7 magical Spanish cities you should visit in winter

Many travellers only consider a Spanish break in spring or summer so they can enjoy the heat and hit the beaches, however, it's a great country to visit in winter too.

By not visiting during low season, you could in fact be missing out on some Spain's best festivals and activities. While most of Spain is not hot in winter, you can still get your dose of vitamin D with its frequent dry and sunny days.

Sunset over the Alhambra Palace, Granada © Javi - Flickr Creative Commons
Sunset over the Alhambra Palace, Granada © Javi - Flickr Creative Commons

Planning a seasonal city break? Don't miss our bespoke city break finder, which lets you search by your preferred weather and interests.

1. Seville

If you're after a bit of winter sun, you can't beat Seville - often the warmest and sunniest city in mainland Spain.

You may still need your jacket for mornings and evenings, but you can enjoy sitting outside and sampling some of the city's delicious tapas in the sunshine in middle of the day.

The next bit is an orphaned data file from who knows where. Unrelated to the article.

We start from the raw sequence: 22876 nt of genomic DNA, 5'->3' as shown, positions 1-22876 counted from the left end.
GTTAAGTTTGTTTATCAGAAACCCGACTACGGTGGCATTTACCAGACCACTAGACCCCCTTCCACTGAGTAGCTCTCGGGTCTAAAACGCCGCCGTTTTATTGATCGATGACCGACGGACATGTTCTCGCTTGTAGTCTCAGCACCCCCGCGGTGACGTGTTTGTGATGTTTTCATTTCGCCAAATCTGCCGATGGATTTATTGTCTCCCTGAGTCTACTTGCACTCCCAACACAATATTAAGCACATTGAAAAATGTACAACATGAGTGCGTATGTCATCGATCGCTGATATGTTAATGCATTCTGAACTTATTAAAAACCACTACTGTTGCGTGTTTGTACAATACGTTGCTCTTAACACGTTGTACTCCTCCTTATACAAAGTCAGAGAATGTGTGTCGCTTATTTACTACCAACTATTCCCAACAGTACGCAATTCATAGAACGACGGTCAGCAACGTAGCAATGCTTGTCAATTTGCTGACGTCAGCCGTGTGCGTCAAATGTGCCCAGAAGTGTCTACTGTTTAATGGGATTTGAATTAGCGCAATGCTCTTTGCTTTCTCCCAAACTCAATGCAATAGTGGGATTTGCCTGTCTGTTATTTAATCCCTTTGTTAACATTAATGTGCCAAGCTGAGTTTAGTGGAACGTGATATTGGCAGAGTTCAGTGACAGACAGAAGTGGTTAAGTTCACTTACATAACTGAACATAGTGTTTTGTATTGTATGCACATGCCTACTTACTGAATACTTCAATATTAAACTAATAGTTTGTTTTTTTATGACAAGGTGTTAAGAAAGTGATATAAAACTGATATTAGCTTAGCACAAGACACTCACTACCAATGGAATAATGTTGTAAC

Robles Laredo, a favourite watering hole in Seville © Donald Scott Lee - Wikimedia Commons
Robles Laredo, a favourite watering hole in Seville © Donald Scott Lee - Wikimedia Commons

Over the festive period, Seville hosts a Christmas market with a bit of a difference - the Feria del Belén. Here you won't find your usual Christmas gifts, but elaborate elements to create your own nativity scene instead.

2. Madrid

Winter 2018/19 will be a unique time to visit Madrid as the city is celebrating the 200th anniversary of the famous El Prado art museum.

There will be a special exhibition marking the occasion, as well as several events throughout the city. Another anniversary Madrid will be celebrating in 2019 is that its metro system will be turning 100. Several exhibits and events will centre around this too.